Theresa May’s successful defence of her leadership has left her weakened, particularly since she had to give an assurance that she would not stay on as leader after the negotiations with the EU are complete to convince some of her MPs to support her. Leaders who announce a sell-by date generally become lame ducks. So this raises the question: where do we go from here?
There appear to be four options open to the government to move things forward. It could try to rescue May’s deal by making it acceptable to the House of Commons or hand the issue back to the electorate in the form of a second referendum. It could go for a Norway plus agreement, which keeps the UK in the customs union and the single market. Or, May could opt for a Canada plus plus agreement – taking the UK out of both the customs union and the single market into a hard Brexit.
Labour’s preferred option of a general election is unlikely, since it requires a no-confidence vote in the House of Commons which the DUP has already ruled out.
All of the options are problematic. In the case of her deal, May has to persuade both the DUP and the Brexiters in her own party to support it. These dissenters want a legally binding agreement which removes or time limits the Irish border backstop. The problem is that the EU refuses to change the legal text agreed last year and in the present atmosphere of mistrust vague assurances from Brussels will not be enough to persuade the dissenters to accept it.
The “people’s vote” or a second referendum would require legislation and is the preferred option of Remainers although there is no guarantee that it would deliver the outcome they want. Again the dissenters will oppose this, although if everything else failed the government could get this through with the support of the opposition parties. May has vigorously opposed this up to now, but then she opposed another general election up to the point she actually called one in 2017.
The third alternative which has been floated as a possibility by work and pensions secretary Amber Rudd is a “Norway plus” deal. The two problems with this are that it leaves Britain abiding by EU rules without having any say in how they are set and that it means accepting free movement of labour from the EU. Immigration played a decisive role in explaining the vote to leave in 2016. Thus few believe that the Norway plus option is compatible with Brexit.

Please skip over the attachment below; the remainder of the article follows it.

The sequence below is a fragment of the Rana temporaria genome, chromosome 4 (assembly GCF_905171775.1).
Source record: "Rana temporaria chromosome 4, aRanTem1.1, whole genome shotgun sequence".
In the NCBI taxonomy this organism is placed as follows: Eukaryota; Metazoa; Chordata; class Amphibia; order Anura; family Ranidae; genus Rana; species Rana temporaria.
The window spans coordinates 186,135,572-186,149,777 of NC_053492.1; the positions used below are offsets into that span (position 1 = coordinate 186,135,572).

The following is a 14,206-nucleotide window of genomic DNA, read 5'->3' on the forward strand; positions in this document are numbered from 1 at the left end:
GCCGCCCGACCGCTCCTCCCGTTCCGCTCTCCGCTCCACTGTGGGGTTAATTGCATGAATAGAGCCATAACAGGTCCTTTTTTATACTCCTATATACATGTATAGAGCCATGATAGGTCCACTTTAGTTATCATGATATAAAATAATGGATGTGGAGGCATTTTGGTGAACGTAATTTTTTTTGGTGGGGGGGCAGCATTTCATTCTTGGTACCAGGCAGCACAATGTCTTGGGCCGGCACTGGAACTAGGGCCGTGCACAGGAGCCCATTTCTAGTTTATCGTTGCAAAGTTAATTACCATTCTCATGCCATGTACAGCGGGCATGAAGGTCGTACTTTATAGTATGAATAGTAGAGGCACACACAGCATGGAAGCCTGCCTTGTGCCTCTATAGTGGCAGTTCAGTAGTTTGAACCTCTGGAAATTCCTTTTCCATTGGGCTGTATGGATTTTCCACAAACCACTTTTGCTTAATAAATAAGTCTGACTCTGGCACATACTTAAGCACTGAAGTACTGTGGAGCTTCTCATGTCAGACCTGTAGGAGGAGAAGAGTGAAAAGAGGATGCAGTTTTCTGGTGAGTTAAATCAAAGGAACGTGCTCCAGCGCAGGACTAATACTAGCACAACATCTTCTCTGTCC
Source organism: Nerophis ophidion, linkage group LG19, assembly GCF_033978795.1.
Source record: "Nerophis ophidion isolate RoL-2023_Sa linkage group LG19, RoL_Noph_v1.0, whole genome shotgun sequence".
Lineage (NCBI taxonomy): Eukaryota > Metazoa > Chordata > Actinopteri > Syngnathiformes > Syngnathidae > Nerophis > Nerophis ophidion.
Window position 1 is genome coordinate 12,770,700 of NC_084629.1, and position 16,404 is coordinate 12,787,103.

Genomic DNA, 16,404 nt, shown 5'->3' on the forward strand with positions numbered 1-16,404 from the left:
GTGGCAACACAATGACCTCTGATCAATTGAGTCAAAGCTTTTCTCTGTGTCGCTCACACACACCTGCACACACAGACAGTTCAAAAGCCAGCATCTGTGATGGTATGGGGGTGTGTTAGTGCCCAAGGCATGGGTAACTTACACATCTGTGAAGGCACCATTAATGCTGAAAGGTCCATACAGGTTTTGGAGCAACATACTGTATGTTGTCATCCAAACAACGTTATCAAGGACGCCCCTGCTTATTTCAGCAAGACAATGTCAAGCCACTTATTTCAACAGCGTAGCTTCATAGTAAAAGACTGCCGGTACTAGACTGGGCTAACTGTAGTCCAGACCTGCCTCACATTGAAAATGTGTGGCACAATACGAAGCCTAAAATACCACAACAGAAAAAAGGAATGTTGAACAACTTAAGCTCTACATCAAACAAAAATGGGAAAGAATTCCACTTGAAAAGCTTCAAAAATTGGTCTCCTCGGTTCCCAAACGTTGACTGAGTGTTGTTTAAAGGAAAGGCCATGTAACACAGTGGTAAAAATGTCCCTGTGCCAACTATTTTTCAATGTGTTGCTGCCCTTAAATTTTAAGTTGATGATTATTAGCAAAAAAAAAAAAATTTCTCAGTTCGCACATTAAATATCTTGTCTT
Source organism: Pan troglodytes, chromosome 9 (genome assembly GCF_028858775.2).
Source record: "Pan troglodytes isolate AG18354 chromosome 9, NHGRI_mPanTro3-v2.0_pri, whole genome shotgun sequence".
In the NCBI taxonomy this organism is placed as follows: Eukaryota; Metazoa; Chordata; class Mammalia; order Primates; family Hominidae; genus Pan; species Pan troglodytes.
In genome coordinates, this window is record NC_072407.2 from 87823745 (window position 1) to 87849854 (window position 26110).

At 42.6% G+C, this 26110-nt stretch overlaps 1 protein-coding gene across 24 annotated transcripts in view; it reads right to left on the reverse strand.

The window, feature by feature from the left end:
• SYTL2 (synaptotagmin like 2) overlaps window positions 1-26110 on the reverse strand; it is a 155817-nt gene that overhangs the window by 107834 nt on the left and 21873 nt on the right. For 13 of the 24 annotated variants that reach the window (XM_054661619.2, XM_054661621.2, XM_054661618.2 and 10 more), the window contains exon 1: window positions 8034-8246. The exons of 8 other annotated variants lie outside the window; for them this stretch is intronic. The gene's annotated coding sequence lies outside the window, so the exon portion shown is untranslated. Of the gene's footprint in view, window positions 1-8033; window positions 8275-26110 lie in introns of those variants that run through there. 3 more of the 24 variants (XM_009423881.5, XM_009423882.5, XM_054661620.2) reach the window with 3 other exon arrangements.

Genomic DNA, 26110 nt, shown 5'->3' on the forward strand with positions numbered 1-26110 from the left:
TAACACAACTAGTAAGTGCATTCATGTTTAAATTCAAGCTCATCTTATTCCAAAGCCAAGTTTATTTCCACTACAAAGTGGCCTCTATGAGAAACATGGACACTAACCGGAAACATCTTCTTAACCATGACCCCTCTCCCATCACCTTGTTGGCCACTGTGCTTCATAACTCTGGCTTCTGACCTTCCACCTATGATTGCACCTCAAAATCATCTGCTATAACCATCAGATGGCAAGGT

Canada plus plus would mean a hard Brexit and an arms-length relationship with the EU based on reducing tariffs and trade barriers and harmonising regulations. It is attractive to the Brexiters because it would keep Britain out of the single market and customs union. But many Remainers would consider it to be very similar to a no-deal Brexit. It does have the advantage, however, of being supported by the dissenters in the House of Commons – as long as the backstop is not part of the deal.
One important argument in favour of a Canada plus plus deal is that official warnings about the disastrous effects of Brexit have proved illusory. The Treasury published a report on the short-term consequences of Brexit just prior to the referendum vote. It included forecasts of what would happen to the economy over a two-year period if Britain voted to leave. Two scenarios were examined, one described as a shock scenario and the other as a severe shock scenario. The first assumed that the effects of the Brexit vote would be rather similar in magnitude to the 1990-91 recession and the second assumed it would be 50% worse.
The table below shows the predictions associated with the two scenarios, and they were uniformly pessimistic, anticipating a reduction in GDP of 3.6% in the shock scenario and 6% in the severe shock scenario. They also predicted higher inflation and unemployment, declining real wages and house prices and a fall in the pound. Finally, they forecast that the public sector borrowing requirement, the difference between government income and expenditure, would increase by at least £24 billion.
The actual outcomes up to the third quarter of 2018 appear in the last column of the table, and they differ dramatically from the forecasts. In every case, they show that the forecasts were wrong by significant margins. Thus GDP rose by 3.4% rather than fell; inflation was positive but it grew at a lower rate than predicted; unemployment declined by more than a quarter of a million rather than increased; average wages and house prices rose rather than fell; the sterling exchange rate declined, but by much less than predicted; and the public sector borrowing requirement fell rather than rose.
This forecasting failure suggests that, in the long-run, a Canada plus plus hard Brexit may make no difference to the UK economy, and this might also be true of a no-deal Brexit, even though this will undoubtedly cause short-term disruption. In our book on the referendum, we showed that joining the EU in 1973 had no impact on Britain’s long-term growth and this may be repeated when we leave. So the Canada plus plus option may be the only one to get a majority in the House of Commons, although this could become a no-deal Brexit if the EU keeps on insisting on the Irish backstop.